Adults with knee pain caused by osteoarthritis or rheumatoid arthritis can take these supplements together. See if the supplements help your knee pain without significant side effects.

If they do help, you can continue taking them in the recommended dosage. Studies have shown that glucosamine can be taken safely for as long as 2 years. (9)

Similarly, supplementing with fish oils for several years has been found to be safe in people of all age groups. (10)

Side effects of these supplements

Taking these two supplements together may cause mild side effects in very few people. A study reported that less than 2.2% of participants had side effects when taking these two supplements together. (1)

The side effects seen were of a mild nature and were mostly limited to (1):

  • Stomach upset.
  • Itching sensation.
  • Skin rashes.

Other supplements to relieve joint pain in the knees

In addition to glucosamine and fish oils, there are many supplements with proven benefits for knee pain. Some of the most commonly used supplements for knee pain are:

You can try these supplements as a stand-alone therapy, or in combination with each other. You can see which works best for you, and then continue taking them for a few months to a year, or as long as your physician recommends.

FAQs

Can you take fish oil and glucosamine together?

Yes, taking fish oil and glucosamine together is safe and effective for knee pain. (1)

Which is better for knee joints: fish oil or glucosamine?

Both are great for knee joints.

What are glucosamine and fish oil good for?

Glucosamine is highly beneficial for knee pain relief, whereas fish oil has countless benefits for healthy bones, heart, joints, and an overall healthier body.

Conclusion: Taking glucosamine and fish oil supplements for knee pain

Glucosamine and fish oil supplements can both help treat knee pain. But, taking these supplements together can be more beneficial than taking them alone.

Glucosamine is essential to forming the joint cartilage matrix. And fish oils can help prevent cartilage breakdown. These two supplements can thus boost the benefit of each other.

For knee pain, glucosamine can be taken in the dosage of 1500 mg per day, and fish oils can be taken in the range of 1200 to 2400 mg per day.

Resources

  1. Gruenwald, Joerg, et al. “Effect of glucosamine sulfate with or without omega-3 fatty acids in patients with osteoarthritis.” Advances in therapy 26.9 (2009): 858-871.
  2. Osteoarthritis. NIH National Institute on Aging (NIA), 01 May 2017.
  3. Ameye, Laurent G., and Winnie SS Chee. “Osteoarthritis and nutrition. From nutraceuticals to functional foods: a systematic review of the scientific evidence.” Arthritis research & therapy 8.4 (2006): 1-22.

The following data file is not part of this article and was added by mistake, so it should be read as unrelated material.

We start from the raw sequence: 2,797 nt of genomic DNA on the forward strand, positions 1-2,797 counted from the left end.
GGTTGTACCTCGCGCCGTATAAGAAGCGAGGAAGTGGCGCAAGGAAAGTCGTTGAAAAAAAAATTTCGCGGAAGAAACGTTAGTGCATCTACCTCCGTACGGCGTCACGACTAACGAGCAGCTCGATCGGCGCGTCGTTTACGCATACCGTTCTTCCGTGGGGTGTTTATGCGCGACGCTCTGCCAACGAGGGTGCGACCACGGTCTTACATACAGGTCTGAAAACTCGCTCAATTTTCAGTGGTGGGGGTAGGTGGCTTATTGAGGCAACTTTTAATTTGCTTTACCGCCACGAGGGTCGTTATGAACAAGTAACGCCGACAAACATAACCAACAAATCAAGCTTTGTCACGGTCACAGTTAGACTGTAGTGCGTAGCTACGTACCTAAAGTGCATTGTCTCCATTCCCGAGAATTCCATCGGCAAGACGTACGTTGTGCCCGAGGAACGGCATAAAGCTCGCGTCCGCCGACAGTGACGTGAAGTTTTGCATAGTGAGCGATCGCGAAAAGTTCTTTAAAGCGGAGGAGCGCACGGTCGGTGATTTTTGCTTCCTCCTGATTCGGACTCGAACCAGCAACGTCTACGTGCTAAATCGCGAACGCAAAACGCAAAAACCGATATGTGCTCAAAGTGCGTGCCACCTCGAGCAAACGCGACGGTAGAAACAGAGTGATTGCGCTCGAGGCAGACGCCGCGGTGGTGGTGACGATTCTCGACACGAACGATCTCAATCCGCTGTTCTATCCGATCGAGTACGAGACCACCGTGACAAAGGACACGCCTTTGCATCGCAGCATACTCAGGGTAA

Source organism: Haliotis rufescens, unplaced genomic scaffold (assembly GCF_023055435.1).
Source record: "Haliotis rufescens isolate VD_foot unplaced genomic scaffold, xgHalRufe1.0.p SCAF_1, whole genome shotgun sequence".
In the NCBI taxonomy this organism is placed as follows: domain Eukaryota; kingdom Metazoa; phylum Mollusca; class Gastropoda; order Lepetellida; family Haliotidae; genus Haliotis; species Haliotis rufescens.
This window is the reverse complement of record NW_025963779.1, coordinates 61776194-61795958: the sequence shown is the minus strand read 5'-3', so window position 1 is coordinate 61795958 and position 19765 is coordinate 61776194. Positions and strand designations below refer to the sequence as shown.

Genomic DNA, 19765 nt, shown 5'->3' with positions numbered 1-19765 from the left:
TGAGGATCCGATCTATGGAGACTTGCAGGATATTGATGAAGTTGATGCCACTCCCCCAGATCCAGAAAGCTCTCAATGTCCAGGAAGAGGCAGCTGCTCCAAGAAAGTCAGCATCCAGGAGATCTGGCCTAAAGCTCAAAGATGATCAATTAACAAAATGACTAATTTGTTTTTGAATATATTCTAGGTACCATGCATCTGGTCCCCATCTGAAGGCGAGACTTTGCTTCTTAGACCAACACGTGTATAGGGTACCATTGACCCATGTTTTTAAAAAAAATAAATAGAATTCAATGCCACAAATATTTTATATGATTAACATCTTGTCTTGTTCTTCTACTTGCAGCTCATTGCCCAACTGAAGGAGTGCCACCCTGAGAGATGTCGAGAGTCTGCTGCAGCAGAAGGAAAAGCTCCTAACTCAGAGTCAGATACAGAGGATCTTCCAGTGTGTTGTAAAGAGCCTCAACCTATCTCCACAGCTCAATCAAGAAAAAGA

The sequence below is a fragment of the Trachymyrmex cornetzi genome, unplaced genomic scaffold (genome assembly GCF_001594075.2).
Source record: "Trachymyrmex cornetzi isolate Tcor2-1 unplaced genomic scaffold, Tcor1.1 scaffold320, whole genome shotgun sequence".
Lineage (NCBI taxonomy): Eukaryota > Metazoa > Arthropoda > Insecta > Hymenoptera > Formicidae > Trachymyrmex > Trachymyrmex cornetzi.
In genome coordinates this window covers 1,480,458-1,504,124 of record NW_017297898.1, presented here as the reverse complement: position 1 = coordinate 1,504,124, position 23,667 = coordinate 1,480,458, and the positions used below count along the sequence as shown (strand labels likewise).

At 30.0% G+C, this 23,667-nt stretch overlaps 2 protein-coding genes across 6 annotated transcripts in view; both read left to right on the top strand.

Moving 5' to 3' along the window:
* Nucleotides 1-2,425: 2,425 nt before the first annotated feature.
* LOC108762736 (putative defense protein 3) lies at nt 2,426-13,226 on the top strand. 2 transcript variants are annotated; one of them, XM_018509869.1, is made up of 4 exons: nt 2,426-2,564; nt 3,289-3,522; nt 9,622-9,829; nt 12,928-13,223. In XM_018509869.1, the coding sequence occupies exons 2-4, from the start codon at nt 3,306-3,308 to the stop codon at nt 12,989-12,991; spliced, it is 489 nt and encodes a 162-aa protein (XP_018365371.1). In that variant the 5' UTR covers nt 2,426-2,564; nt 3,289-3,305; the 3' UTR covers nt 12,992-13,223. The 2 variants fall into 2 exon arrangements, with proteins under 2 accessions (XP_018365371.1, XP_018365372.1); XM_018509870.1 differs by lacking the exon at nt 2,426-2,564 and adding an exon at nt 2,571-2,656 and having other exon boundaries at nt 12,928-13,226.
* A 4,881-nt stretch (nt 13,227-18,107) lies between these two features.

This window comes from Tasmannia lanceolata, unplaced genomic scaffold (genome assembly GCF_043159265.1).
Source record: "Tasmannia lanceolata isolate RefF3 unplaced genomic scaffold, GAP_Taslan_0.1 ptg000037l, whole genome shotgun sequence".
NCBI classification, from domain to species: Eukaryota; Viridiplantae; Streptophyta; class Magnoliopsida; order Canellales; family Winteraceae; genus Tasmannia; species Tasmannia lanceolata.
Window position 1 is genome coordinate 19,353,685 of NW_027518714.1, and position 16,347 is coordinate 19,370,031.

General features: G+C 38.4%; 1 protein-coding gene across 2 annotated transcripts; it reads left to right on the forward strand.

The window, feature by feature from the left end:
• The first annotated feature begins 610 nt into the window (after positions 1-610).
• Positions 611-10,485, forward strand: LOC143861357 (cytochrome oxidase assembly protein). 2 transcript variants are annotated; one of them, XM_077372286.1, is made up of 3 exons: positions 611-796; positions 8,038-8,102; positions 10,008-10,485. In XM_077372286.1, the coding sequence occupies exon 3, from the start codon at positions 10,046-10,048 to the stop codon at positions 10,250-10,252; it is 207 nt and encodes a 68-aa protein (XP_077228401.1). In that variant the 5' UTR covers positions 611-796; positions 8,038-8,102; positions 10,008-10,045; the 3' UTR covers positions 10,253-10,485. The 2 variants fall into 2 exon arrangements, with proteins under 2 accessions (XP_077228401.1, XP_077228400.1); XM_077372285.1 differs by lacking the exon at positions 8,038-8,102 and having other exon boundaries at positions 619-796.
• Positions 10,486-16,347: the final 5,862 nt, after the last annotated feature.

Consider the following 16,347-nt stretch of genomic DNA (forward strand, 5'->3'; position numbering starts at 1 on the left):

4. Ogata, Toru et al. “Effects of glucosamine in patients with osteoarthritis of the knee: a systematic review and meta-analysis.” Clinical rheumatology vol. 37,9 (2018): 2479-2487.
  5. Zeng, Chao et al. “Effectiveness and safety of Glucosamine, chondroitin, the two in combination, or celecoxib in the treatment of osteoarthritis of the knee.” Scientific reports vol. 5 16827. 18 Nov. 2015.
  6. Williams C, Ampat G. Glucosamine Sulfate. [Updated 2021 Nov 29]. In: StatPearls [Internet]. Treasure Island (FL): StatPearls Publishing; 2022 Jan-. Available from: https://www.ncbi.nlm.nih.gov/books/NBK558930/
  7. Villafañe, Jorge Hugo. “Exercise and osteoarthritis: an update.” Journal of exercise rehabilitation vol. 14,4 538-539. 24 Aug. 2018.
  8. Maroon, Joseph Charles, and Jeffrey W. Bost. “ω-3 Fatty acids (fish oil) as an anti-inflammatory: an alternative to nonsteroidal anti-inflammatory drugs for discogenic pain.” Surgical neurology 65.4 (2006): 326-331.
  9. Williams C, Ampat G. Glucosamine Sulfate. [Updated 2021 Nov 29]. In: StatPearls [Internet]. Treasure Island (FL): StatPearls Publishing; 2022 Jan-. Available from: https://www.ncbi.nlm.nih.gov/books/NBK558930/
  10. Ghasemi Fard, Samaneh, et al. “How does high DHA fish oil affect health? A systematic review of evidence.” Critical reviews in food science and nutrition 59.11 (2019): 1684-1727.



Author
Sony Sherpa (MD)
Sony Sherpa is a board-certified clinical doctor and currently, she is working as a medical officer in the emergency department of a renowned hospital. With a medical degree completed at a young age, she writes medical articles with accuracy owing to her medical knowledge and thorough background research.

[class^="wpforms-"]
[class^="wpforms-"]
[class^="wpforms-"]
[class^="wpforms-"]
[class^="wpforms-"]
[class^="wpforms-"]